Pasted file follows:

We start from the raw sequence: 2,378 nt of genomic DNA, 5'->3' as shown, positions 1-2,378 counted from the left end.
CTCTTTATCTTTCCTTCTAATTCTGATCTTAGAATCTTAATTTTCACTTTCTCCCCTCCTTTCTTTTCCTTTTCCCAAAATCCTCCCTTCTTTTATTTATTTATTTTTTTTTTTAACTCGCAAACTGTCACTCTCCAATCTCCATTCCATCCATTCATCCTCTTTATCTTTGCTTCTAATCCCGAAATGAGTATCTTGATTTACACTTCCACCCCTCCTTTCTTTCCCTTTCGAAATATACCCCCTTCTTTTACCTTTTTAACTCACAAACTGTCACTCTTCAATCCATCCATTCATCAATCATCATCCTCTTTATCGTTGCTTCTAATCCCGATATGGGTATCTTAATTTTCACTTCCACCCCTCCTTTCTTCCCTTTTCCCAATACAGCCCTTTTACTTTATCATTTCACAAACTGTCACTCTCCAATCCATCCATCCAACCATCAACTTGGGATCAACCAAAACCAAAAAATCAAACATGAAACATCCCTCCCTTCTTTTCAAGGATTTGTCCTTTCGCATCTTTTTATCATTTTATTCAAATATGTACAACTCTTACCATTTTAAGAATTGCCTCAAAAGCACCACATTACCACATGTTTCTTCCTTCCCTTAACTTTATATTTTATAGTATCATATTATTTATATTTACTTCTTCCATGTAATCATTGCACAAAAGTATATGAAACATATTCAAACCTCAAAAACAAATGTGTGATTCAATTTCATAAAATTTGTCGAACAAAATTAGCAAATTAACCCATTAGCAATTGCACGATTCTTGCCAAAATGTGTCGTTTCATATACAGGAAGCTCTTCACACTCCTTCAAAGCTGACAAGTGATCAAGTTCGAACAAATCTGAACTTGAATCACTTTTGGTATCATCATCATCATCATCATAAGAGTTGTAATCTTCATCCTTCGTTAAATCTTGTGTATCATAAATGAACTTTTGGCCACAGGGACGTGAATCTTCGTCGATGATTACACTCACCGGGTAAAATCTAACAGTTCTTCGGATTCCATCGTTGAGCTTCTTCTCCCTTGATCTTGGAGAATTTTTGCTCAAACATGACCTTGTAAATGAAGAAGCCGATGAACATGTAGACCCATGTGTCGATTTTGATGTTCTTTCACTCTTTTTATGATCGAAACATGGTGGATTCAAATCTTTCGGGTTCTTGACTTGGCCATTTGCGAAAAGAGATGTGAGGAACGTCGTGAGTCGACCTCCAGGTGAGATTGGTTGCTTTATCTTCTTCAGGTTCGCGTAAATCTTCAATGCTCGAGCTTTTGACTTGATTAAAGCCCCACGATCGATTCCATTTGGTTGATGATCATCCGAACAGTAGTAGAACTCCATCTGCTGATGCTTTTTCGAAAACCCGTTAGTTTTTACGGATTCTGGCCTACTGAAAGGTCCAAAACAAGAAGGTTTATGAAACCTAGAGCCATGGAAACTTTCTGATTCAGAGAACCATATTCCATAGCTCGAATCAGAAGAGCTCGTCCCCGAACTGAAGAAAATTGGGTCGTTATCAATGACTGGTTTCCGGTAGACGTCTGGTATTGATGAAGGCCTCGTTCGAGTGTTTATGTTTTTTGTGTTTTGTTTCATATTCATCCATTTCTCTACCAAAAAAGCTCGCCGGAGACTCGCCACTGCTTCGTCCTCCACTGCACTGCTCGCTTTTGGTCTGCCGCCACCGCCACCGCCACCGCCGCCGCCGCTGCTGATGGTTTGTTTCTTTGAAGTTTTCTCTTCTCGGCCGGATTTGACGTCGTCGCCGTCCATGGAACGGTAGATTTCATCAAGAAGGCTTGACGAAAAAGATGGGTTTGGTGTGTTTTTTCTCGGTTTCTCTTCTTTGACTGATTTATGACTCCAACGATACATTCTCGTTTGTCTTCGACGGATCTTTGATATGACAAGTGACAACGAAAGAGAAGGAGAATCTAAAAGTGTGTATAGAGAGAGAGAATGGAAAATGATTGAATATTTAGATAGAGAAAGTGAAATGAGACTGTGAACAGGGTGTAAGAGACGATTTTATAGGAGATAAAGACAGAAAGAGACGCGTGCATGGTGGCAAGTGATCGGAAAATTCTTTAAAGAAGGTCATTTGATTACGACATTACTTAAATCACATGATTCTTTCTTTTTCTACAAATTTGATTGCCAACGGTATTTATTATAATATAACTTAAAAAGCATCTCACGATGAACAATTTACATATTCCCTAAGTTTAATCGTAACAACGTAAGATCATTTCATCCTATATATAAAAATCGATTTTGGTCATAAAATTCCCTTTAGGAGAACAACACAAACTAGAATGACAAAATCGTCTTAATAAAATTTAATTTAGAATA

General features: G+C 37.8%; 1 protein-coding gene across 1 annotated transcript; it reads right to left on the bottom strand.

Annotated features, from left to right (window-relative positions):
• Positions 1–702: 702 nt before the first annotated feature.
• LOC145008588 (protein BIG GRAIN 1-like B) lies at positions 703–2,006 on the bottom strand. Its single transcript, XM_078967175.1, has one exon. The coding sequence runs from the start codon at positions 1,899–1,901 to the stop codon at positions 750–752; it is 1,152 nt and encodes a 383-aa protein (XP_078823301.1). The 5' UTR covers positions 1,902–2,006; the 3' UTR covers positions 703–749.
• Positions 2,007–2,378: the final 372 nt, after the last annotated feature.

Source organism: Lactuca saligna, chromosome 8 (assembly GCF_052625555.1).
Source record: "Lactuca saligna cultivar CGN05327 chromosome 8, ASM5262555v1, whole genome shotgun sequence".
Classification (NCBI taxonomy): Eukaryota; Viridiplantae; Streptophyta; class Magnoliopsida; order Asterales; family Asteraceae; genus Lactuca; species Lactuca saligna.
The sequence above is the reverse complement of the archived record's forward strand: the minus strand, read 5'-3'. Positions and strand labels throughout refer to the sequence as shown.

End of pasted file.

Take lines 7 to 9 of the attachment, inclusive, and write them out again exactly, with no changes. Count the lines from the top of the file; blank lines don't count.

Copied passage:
• Positions 2,007–2,378: the final 372 nt, after the last annotated feature.

Source organism: Lactuca saligna, chromosome 8 (assembly GCF_052625555.1).
Source record: "Lactuca saligna cultivar CGN05327 chromosome 8, ASM5262555v1, whole genome shotgun sequence".